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The Amero, Multinational Currencies, Globalization, And Related
Below are links and brief excerpts on the Amero and related interests.
World Net Daily Reacts To CFR
On May 09, 2007, WorldNet Daily published a critical reaction to the CFR's (Council on Foreign Relations') article on global currencies. WND journalist Jerome R. Corsi hammered the CFR article, giving readers a grasp on what sinister planning lies behind the CFR article.
The CFR's View - By The CFR
On page 83 of the CFR's journal "Foreign Affairs", in the May-June 2007 issue, is the article by Benn Steil entitled "The End Of National Currency". For those who did not purchase their copy of Foreign Affairs, the article is online here:
As we now see, the demise of the U.S. dollar has been planned for years. It is to be replaced with the Amero. The Amero shall be a multi-national currency which, when in use, shall destroy another portion of American sovereignty. Coupled with the so-called "free trade agreements" such as NAFTA, CAFTA, and the FTAA or NAU, the Amero - or whichever alternate name is assigned to our first multinational currency - and its relationship to off-shoring the American manufacturing base, off-shoring the American job base, and the migration of low-wage-earning workers from outside our borders.....
Also, the Fraser Institute unleashed years ago a broadside upon all (using here Brzezinski's word) 'barbarians' such as you and I who may come together to oppose the Amero. The Fraser Institute made the case for a regional currency which would replace the U.S. dollar. You can read that issue online at their website:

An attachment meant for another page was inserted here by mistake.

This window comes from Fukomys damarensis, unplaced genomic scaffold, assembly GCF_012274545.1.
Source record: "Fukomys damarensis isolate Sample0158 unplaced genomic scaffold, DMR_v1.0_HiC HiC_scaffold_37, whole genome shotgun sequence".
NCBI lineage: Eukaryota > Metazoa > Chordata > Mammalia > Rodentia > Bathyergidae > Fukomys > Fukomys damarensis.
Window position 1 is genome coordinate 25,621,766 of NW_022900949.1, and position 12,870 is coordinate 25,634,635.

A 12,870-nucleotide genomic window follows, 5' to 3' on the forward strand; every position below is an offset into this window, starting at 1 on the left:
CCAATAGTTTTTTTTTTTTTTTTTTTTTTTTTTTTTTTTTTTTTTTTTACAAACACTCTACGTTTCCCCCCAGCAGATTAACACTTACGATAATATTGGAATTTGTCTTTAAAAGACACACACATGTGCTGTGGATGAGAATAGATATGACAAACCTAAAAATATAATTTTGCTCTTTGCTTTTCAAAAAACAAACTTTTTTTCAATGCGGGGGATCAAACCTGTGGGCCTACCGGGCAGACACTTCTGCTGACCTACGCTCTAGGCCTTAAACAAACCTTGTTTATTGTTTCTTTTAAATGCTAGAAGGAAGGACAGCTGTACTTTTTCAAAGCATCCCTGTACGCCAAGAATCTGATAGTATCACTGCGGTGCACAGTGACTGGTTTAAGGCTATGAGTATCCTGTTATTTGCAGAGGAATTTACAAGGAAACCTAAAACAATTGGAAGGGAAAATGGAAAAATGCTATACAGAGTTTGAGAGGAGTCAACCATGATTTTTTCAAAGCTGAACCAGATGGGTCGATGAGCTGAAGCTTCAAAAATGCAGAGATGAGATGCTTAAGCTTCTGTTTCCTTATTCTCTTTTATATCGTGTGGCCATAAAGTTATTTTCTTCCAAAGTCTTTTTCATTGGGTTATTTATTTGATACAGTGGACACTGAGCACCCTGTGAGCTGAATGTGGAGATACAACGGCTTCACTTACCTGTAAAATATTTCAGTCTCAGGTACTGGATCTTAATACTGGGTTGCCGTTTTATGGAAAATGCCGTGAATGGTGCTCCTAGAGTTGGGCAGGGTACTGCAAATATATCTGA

From that website link:
|Foreword by Gordon Gibson|
|The Institutions of a North American Monetary Union|
|Optimum Currency Areas|
|Efficiency Gains from Monetary Union|
|The Costs: Loss of Economic, Political, and Cultural Sovereignty|
|What Is in It for the Americans?|
|Alternatives to the Amero|
|Some Other Important Issues|
|The Politics of Monetary Union|
|Appendix: Assessing Alternative Approaches to Exchange Rate Fixity|
Click here to view a PDF version of this document (1.1MB)
I am grateful to the John Dobson Foundation whose generous endowment of the David Somerville Chair has made it possible for me to write this paper at the Fraser Institute after my mandatory retirement from Simon Fraser University at age 65. I thank Michael Walker for comments on the first draft and acknowledge the valuable insights gained during the Western Washington Conference on Monetary Union on April 30, 1999. My special thanks also go to Benjamin Cohen and William Robson who made some valuable, detailed comments on a later draft of the paper. Remaining errors of fact or judgement are mine.
Critical Issues Bulletins are published from time to time by The Fraser Institute (Vancouver, British Columbia, Canada) as supplements to Fraser Forum, the Institute's monthly periodical. Critical Issues Bulletins are comprehensive studies of single issues of critical importance for public policy.
The authors have worked independently and opinions expressed by them are, therefore, their own, and do not necessarily reflect the opinions of the members or the trustees of The Fraser Institute.
For additional copies of Critical Issues Bulletins, any of our other publications, or a catalogue of the Institute's publications, call our toll-free order line: 1-800-665-3558 or visit our web site at http://www.fraserinstitute.ca.
For information about publications of The Fraser Institute and about ordering, please contact Lucretia Cullen
via telephone: (604) 688-0221, ext. 580
via fax: (604) 688-8539
via e-mail: firstname.lastname@example.org.
Copyright© 1999 by The Fraser Institute
Date of Issue: September 1999
Printed in Canada
(end excerpts from Fraser Institute article linked above)
From the Fraser Institute's web site...: